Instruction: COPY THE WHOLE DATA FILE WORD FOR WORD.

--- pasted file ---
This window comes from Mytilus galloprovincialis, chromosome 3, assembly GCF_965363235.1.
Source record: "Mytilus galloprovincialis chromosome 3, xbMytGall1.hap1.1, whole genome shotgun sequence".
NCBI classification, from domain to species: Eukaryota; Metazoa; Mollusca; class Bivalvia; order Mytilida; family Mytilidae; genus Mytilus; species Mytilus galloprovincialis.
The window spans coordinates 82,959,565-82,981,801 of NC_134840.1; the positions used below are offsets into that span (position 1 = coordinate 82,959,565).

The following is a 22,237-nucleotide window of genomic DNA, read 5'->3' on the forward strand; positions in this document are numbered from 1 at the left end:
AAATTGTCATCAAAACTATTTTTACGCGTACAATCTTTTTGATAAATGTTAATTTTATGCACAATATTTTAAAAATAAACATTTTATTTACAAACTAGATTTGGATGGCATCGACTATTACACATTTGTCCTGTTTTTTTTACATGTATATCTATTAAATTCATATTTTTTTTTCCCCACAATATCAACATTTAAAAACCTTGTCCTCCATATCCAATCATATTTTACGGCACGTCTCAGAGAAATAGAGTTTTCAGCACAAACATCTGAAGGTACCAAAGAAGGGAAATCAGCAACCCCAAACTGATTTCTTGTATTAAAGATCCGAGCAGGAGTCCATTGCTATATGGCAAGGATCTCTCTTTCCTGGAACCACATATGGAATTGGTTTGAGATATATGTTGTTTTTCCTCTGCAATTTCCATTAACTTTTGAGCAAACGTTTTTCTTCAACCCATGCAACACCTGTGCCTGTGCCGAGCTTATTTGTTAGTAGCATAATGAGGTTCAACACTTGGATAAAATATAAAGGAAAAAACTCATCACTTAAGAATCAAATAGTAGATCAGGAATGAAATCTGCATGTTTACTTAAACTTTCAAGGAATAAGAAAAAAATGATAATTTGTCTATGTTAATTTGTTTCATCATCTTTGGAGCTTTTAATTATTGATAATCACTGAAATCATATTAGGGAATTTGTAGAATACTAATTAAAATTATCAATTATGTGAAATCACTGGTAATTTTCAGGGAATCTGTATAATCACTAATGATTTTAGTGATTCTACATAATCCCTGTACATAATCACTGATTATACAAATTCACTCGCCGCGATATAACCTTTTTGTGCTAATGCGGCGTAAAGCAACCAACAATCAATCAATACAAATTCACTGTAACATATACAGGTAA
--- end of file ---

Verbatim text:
This window comes from Mytilus galloprovincialis, chromosome 3, assembly GCF_965363235.1.
Source record: "Mytilus galloprovincialis chromosome 3, xbMytGall1.hap1.1, whole genome shotgun sequence".
NCBI classification, from domain to species: Eukaryota; Metazoa; Mollusca; class Bivalvia; order Mytilida; family Mytilidae; genus Mytilus; species Mytilus galloprovincialis.
The window spans coordinates 82,959,565-82,981,801 of NC_134840.1; the positions used below are offsets into that span (position 1 = coordinate 82,959,565).

The following is a 22,237-nucleotide window of genomic DNA, read 5'->3' on the forward strand; positions in this document are numbered from 1 at the left end:
AAATTGTCATCAAAACTATTTTTACGCGTACAATCTTTTTGATAAATGTTAATTTTATGCACAATATTTTAAAAATAAACATTTTATTTACAAACTAGATTTGGATGGCATCGACTATTACACATTTGTCCTGTTTTTTTTACATGTATATCTATTAAATTCATATTTTTTTTTCCCCACAATATCAACATTTAAAAACCTTGTCCTCCATATCCAATCATATTTTACGGCACGTCTCAGAGAAATAGAGTTTTCAGCACAAACATCTGAAGGTACCAAAGAAGGGAAATCAGCAACCCCAAACTGATTTCTTGTATTAAAGATCCGAGCAGGAGTCCATTGCTATATGGCAAGGATCTCTCTTTCCTGGAACCACATATGGAATTGGTTTGAGATATATGTTGTTTTTCCTCTGCAATTTCCATTAACTTTTGAGCAAACGTTTTTCTTCAACCCATGCAACACCTGTGCCTGTGCCGAGCTTATTTGTTAGTAGCATAATGAGGTTCAACACTTGGATAAAATATAAAGGAAAAAACTCATCACTTAAGAATCAAATAGTAGATCAGGAATGAAATCTGCATGTTTACTTAAACTTTCAAGGAATAAGAAAAAAATGATAATTTGTCTATGTTAATTTGTTTCATCATCTTTGGAGCTTTTAATTATTGATAATCACTGAAATCATATTAGGGAATTTGTAGAATACTAATTAAAATTATCAATTATGTGAAATCACTGGTAATTTTCAGGGAATCTGTATAATCACTAATGATTTTAGTGATTCTACATAATCCCTGTACATAATCACTGATTATACAAATTCACTCGCCGCGATATAACCTTTTTGTGCTAATGCGGCGTAAAGCAACCAACAATCAATCAATACAAATTCACTGTAACATATACAGGTAA